Ontario Premier Doug Ford’s government rolled out its “Buck-a-Beer” program Tuesday, but if you’re waiting with eager anticipation to buy a tall, cold one with your loonie, you could be waiting a long time.
What Ford actually did was to announce legislation that would lower the minimum price that brewers can charge for beer to $1 from $1.25.
But his plan doesn’t require the beer makers to drop the price of suds and it will offer no financial incentives for them to do so. (The government is offering non-cash incentives, like better placement in LCBO stores, to breweries that lower prices.)
In fact, the government intends to continue to collect the same amount of tax from beer production and sales, which means that they want the breweries to simply drop their price and take a hit on their profit margins.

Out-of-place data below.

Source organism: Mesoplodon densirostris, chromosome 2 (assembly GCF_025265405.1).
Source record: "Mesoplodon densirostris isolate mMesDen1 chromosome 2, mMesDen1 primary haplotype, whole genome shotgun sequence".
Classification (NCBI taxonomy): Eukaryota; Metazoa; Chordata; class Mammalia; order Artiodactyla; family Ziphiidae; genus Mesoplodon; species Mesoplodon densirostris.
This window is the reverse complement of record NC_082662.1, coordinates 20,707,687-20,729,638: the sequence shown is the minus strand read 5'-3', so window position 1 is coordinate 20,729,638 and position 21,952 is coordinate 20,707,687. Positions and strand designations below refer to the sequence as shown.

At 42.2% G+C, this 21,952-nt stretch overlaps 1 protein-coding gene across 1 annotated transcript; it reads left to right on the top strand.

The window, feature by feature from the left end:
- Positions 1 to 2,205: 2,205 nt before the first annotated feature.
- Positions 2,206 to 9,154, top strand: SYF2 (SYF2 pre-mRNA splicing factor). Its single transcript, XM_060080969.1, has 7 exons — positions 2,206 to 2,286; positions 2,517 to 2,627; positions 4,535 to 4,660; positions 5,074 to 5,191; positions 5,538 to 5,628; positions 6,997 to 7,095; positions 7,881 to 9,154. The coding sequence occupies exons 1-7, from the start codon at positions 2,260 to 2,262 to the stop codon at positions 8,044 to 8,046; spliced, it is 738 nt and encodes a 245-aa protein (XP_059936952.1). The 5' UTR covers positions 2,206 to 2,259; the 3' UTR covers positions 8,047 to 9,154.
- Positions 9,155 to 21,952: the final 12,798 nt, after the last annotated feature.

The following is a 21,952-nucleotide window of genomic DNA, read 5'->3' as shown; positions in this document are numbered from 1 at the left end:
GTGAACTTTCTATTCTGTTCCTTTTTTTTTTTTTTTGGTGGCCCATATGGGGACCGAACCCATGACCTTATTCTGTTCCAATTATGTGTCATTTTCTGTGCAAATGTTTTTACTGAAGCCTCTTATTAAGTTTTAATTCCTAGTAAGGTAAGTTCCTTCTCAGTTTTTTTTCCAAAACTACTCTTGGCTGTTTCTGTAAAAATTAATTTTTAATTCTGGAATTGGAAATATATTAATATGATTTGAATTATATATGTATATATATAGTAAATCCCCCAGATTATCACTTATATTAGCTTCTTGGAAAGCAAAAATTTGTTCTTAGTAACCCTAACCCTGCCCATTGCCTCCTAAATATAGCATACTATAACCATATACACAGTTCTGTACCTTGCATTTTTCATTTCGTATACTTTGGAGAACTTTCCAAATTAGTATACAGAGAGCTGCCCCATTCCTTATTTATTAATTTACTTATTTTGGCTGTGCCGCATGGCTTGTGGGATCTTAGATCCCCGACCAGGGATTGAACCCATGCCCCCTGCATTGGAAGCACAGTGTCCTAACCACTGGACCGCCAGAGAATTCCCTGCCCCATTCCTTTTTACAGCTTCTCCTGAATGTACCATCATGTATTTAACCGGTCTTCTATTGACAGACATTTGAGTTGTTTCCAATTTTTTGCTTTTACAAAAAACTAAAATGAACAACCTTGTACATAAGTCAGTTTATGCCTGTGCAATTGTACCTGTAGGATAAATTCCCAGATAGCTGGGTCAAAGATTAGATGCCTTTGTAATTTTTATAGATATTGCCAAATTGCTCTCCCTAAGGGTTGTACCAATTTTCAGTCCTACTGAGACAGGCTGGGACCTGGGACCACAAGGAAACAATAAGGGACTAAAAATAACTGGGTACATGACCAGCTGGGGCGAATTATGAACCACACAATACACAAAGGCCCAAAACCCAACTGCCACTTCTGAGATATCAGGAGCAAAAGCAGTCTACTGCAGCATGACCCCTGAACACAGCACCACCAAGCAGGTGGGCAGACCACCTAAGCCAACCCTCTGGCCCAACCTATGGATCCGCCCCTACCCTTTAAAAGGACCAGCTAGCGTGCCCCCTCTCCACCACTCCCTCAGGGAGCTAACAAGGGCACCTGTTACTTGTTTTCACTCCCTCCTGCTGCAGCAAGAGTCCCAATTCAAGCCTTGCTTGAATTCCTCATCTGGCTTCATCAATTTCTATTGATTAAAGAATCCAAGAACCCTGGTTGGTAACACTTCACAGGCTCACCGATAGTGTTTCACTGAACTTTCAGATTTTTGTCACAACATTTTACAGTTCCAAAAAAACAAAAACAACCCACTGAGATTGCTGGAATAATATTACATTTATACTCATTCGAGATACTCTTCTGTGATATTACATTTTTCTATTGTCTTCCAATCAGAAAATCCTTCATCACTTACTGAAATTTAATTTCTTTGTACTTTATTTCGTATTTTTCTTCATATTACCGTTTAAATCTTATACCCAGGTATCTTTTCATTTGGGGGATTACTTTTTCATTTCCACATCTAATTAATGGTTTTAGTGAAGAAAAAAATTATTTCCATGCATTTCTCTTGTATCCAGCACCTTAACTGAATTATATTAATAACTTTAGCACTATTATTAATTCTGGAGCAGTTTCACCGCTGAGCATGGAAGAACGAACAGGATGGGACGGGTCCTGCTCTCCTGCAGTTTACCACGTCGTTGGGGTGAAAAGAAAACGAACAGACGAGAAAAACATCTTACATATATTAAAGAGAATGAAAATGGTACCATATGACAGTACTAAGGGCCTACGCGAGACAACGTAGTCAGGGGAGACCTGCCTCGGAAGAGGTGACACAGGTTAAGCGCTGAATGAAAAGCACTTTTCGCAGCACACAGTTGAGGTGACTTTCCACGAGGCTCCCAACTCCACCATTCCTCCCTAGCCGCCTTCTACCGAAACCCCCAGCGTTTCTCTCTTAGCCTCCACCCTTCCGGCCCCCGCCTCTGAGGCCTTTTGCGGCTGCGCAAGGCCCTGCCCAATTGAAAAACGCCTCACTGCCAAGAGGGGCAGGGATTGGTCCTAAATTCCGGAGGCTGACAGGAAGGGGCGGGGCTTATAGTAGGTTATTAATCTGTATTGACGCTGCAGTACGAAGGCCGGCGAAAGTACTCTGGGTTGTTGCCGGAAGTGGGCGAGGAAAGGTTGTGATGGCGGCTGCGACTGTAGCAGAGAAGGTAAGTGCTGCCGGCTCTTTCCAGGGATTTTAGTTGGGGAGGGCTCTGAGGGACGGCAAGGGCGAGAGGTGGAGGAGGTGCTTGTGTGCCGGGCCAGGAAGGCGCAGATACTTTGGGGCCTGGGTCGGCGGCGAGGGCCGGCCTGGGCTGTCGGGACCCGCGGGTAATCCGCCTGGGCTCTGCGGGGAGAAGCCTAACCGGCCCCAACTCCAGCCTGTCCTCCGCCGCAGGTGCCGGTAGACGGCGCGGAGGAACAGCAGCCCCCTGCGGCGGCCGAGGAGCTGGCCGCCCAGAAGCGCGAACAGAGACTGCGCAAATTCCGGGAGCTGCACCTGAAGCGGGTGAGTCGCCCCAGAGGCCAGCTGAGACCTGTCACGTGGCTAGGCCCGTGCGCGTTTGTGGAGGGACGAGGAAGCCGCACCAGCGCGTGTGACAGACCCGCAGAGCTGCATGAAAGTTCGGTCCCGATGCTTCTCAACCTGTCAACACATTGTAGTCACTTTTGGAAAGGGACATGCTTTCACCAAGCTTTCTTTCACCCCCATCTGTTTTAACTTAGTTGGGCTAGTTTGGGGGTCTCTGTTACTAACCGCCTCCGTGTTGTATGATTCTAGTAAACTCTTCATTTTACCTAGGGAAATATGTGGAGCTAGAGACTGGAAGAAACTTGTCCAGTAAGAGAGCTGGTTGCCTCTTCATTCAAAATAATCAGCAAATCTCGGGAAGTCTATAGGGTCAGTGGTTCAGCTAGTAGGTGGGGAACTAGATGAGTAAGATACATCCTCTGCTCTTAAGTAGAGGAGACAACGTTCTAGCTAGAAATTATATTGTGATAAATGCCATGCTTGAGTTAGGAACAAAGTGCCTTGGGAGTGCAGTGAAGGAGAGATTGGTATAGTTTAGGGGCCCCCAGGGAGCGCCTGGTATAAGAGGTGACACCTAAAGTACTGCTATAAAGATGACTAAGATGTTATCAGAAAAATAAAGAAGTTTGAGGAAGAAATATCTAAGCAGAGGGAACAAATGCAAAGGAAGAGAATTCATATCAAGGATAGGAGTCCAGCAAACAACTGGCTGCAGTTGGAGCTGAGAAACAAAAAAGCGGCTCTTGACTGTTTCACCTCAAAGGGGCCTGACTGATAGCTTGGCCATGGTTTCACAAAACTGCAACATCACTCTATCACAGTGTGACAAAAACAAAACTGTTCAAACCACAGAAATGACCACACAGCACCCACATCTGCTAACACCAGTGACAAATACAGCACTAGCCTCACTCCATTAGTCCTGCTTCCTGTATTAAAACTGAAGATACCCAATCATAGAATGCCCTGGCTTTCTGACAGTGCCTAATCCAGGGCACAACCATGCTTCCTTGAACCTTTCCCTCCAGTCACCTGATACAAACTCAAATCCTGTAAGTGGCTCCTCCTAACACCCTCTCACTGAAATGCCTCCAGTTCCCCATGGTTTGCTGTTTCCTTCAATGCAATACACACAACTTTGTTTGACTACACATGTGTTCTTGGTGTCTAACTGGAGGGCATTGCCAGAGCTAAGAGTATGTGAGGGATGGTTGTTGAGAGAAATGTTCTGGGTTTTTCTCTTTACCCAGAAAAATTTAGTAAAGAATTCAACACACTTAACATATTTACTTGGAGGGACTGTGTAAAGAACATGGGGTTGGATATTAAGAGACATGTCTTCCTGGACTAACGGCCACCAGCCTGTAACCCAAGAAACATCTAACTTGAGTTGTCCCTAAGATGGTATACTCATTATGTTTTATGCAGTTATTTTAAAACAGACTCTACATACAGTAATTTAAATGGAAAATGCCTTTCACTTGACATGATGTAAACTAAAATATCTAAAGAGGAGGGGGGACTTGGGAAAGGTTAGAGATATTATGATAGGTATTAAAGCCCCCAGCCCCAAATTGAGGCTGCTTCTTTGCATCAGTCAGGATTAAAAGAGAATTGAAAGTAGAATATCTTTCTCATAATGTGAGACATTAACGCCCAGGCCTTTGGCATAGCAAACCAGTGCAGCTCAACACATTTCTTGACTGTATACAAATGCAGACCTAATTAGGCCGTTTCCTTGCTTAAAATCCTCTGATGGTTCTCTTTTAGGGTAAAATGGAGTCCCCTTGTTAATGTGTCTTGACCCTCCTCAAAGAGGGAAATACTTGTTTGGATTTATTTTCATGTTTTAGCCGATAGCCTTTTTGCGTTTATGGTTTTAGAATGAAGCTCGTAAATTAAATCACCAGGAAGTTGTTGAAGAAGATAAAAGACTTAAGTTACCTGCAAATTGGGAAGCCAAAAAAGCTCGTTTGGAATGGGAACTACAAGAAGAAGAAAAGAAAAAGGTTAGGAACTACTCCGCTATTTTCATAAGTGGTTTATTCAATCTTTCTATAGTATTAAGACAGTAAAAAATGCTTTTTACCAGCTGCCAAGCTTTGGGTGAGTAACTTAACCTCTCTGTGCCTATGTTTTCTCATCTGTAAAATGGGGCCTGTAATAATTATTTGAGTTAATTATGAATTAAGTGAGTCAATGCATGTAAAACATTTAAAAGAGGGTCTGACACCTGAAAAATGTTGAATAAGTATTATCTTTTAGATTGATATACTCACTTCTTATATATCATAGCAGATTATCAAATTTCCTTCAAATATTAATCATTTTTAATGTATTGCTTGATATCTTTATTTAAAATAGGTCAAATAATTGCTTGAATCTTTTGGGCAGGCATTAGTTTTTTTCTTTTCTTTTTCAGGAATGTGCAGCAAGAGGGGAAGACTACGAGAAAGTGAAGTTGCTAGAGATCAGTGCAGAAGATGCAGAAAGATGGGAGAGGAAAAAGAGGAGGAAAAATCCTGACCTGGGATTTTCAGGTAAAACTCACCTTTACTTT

The craft brewers, struggling to survive in a competitive market, say they just can’t do that.
Oh, and did we mention that the cost of aluminum cans has increased because of the tariff war with the United States? That’s another added cost for brewers.
Ford could have reduced the tax on beer or reduced the fee that breweries must pay to the LCBO to stock their product; both would have provided an immediate reduction in price. But instead, he wants to protect his revenue stream and put the entire financial hit of a lower price on the breweries themselves.
No wonder so many local breweries are hopping mad about the Buck-a-Beer idea.